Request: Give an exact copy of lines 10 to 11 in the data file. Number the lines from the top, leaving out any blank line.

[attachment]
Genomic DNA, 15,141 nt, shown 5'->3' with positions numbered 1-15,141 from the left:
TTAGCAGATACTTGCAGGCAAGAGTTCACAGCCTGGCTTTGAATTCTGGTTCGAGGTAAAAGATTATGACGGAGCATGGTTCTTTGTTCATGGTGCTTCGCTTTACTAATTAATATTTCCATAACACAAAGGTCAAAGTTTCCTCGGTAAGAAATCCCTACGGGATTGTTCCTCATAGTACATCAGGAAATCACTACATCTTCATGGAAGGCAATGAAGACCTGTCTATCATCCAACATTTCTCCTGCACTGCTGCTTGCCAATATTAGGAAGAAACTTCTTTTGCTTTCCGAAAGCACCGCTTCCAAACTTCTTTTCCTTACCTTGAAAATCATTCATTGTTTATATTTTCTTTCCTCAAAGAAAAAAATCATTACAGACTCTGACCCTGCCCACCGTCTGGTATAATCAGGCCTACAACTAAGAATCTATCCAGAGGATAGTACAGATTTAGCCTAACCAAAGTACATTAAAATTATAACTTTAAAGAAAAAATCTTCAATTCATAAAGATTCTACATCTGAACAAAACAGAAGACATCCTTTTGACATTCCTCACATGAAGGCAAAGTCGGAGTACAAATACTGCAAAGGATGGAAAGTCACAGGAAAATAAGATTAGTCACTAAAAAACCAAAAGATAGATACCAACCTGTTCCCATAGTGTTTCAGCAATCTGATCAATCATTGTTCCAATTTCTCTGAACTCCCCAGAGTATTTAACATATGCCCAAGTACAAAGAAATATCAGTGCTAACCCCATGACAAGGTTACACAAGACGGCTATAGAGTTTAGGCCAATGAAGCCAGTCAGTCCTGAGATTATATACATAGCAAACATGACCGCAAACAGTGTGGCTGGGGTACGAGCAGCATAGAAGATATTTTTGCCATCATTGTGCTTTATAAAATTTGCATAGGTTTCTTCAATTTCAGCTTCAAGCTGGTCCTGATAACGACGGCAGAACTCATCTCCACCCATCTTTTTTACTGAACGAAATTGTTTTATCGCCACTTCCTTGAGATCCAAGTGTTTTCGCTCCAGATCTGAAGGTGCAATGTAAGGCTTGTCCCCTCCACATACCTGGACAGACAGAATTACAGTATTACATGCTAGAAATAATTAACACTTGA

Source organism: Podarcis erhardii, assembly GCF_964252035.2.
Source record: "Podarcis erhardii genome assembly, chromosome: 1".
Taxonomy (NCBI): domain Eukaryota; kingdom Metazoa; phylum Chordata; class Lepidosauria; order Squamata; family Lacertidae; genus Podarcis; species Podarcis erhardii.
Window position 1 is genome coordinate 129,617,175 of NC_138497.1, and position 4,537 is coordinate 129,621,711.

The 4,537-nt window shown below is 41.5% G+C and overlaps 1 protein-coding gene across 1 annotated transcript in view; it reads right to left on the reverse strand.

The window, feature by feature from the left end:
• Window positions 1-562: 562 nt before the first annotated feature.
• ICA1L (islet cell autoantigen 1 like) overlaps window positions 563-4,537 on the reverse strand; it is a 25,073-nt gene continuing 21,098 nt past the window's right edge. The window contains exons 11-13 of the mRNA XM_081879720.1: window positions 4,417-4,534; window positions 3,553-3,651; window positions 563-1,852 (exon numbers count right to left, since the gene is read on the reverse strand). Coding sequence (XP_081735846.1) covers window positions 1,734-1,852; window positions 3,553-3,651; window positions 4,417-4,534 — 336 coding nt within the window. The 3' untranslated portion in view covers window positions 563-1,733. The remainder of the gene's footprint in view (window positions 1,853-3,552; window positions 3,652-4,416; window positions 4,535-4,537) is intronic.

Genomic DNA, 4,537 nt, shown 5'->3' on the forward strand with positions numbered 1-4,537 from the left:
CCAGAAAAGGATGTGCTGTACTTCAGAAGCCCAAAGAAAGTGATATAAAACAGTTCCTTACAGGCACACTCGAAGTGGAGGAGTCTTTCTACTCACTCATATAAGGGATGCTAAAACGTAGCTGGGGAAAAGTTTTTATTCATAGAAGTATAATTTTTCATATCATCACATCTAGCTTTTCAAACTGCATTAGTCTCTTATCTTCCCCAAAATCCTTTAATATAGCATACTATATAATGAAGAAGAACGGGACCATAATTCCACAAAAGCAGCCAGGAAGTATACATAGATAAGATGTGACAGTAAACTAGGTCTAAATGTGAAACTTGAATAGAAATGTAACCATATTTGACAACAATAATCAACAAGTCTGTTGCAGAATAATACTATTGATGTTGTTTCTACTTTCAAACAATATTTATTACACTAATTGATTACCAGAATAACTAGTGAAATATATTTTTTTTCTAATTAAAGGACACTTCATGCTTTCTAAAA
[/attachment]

• ICA1L (islet cell autoantigen 1 like) overlaps window positions 563-4,537 on the reverse strand; it is a 25,073-nt gene continuing 21,098 nt past the window's right edge. The window contains exons 11-13 of the mRNA XM_081879720.1: window positions 4,417-4,534; window positions 3,553-3,651; window positions 563-1,852 (exon numbers count right to left, since the gene is read on the reverse strand). Coding sequence (XP_081735846.1) covers window positions 1,734-1,852; window positions 3,553-3,651; window positions 4,417-4,534 — 336 coding nt within the window. The 3' untranslated portion in view covers window positions 563-1,733. The remainder of the gene's footprint in view (window positions 1,853-3,552; window positions 3,652-4,416; window positions 4,535-4,537) is intronic.

Genomic DNA, 4,537 nt, shown 5'->3' on the forward strand with positions numbered 1-4,537 from the left: